The New York Times will now call op-ed articles "guest essays," another sign that the Times is no longer a newspaper, but a digital media company.
In one of the most influential innovations of American journalism, the Times in the early 1970s created the "op-ed page," appearing opposite the newspaper's august editorial page.
Contrasting with the newspaper's unsigned editorials giving its institutional views, the op-ed page offered signed opinion pieces from outside writers. Newspapers around the country soon followed the Times.
Recently named opinions editor Kathleen Kingsbury explained in a note to readers Tuesday that the "op-ed" term has become obsolete as the Times turns to a digital future. The digital format does away with the separate editorial and op-ed pages of the traditional print setup.
As The Times attracts thousands of new digital subscribers and the print newspaper's readership shrinks, the "op-ed" designation has lost its relevance, Kingsbury said.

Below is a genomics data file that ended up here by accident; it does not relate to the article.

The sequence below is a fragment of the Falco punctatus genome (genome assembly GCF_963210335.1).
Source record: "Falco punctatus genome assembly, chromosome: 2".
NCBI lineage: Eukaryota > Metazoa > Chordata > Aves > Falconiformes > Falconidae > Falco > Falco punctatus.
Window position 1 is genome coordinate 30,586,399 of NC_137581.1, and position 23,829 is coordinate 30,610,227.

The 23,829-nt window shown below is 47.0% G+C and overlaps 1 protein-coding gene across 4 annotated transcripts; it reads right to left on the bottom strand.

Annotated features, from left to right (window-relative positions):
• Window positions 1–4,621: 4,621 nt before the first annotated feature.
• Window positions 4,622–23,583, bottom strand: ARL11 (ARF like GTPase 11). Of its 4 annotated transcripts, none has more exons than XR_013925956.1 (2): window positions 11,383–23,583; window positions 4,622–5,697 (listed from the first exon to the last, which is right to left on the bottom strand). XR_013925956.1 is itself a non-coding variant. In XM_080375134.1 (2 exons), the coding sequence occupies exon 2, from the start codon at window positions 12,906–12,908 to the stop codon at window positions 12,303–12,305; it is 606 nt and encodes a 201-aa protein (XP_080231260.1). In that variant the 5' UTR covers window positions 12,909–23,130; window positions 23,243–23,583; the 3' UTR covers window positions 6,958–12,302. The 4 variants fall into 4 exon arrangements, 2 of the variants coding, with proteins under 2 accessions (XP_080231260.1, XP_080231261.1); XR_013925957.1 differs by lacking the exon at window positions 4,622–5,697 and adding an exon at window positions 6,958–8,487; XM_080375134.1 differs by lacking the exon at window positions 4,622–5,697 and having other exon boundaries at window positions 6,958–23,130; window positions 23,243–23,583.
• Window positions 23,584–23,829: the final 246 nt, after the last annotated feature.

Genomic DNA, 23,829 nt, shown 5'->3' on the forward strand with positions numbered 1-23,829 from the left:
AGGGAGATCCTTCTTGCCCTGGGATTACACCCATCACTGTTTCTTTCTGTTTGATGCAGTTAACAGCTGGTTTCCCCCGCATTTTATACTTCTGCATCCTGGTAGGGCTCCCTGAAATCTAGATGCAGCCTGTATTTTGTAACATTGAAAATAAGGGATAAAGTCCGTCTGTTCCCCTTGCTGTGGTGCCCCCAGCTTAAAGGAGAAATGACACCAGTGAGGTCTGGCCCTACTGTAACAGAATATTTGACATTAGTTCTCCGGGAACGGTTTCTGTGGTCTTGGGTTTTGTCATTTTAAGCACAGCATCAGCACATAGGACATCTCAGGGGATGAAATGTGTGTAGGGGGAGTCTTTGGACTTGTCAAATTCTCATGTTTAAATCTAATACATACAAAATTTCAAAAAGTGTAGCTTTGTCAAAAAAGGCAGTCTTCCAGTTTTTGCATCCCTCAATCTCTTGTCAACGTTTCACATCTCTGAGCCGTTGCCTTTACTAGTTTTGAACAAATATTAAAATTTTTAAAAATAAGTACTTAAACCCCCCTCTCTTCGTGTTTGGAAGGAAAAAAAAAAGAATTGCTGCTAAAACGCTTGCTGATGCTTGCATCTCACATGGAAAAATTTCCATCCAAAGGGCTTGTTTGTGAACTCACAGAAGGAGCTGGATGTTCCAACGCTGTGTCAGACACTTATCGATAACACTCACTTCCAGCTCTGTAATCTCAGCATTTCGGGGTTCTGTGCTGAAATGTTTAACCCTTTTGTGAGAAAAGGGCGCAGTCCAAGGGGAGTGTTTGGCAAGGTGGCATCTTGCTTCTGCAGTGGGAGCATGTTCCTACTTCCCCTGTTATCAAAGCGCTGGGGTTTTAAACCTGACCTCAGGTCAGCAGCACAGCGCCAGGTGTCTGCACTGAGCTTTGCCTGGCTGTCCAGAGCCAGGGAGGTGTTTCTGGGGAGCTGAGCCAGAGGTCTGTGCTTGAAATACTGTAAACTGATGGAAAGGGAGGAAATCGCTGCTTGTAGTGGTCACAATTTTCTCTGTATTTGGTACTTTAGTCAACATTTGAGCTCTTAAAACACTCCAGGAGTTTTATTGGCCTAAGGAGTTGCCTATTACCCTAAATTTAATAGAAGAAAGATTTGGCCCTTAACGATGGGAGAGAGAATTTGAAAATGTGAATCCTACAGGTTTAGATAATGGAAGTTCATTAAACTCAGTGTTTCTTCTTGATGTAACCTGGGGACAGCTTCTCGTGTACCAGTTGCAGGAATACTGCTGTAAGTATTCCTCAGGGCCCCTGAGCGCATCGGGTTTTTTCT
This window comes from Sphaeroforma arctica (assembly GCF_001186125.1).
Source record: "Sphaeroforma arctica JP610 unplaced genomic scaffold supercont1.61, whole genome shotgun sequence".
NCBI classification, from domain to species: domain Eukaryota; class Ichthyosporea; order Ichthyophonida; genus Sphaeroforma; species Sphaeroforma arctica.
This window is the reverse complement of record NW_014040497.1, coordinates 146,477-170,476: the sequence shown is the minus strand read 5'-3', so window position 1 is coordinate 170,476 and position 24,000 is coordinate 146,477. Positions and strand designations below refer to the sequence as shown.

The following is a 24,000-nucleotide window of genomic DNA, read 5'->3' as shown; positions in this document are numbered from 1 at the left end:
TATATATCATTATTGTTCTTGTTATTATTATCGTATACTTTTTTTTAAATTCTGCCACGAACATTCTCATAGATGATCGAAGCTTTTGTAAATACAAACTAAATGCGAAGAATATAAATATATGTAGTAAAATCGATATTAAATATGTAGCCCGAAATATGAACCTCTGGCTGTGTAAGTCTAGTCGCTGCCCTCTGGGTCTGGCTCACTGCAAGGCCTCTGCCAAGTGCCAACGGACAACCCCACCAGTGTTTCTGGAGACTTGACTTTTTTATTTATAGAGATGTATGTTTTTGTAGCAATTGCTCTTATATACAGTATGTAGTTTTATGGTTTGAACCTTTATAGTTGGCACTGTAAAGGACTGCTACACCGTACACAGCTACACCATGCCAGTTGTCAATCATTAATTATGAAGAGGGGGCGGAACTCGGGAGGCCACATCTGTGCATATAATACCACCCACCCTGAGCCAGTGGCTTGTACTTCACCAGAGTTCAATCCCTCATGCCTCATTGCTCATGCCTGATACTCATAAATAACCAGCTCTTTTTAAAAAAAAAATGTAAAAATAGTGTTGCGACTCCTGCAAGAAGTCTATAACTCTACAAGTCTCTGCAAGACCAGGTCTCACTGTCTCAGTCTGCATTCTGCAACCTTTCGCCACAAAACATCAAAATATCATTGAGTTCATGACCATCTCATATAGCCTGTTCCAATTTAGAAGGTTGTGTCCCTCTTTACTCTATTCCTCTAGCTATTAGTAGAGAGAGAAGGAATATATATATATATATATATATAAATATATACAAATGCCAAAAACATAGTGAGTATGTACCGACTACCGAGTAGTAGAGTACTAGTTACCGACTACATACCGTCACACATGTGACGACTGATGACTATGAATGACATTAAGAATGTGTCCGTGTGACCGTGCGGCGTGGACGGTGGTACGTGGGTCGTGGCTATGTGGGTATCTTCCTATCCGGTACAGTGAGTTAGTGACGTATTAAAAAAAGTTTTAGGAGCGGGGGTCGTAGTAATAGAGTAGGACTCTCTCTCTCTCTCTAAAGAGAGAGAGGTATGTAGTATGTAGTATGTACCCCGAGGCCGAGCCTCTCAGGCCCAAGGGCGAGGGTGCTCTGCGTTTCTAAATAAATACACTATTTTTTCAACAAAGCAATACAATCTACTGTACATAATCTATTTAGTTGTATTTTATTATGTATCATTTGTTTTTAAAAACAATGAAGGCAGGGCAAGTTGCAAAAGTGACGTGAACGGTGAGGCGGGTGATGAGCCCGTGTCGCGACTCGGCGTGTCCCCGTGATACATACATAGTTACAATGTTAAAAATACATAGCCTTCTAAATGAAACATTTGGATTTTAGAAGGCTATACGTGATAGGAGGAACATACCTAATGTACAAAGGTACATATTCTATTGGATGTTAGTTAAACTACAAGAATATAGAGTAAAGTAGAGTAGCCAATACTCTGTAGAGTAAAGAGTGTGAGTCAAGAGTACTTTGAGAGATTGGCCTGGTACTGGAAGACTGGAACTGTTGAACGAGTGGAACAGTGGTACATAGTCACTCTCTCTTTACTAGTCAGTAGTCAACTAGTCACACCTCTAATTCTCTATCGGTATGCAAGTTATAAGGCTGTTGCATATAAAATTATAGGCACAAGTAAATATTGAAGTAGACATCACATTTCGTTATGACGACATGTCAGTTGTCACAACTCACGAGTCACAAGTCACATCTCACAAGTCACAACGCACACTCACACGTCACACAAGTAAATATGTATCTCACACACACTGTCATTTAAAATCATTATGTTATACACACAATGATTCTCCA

The term "guest essay" suggests a move away from the free-wheeling marketplace of ideas envisioned by the late Times journalist Harrison Salisbury when he created the op-ed format.
For years, the Times opened the page to unsolicited articles that ran alongside columns by Times writers like Russell Baker and William Safire.
The "guest" label sounds as if the Times will requisition more articles, bringing more corporate influence over opinion pieces.
Perhaps the Times will do away with the newspaper title too. The news screen?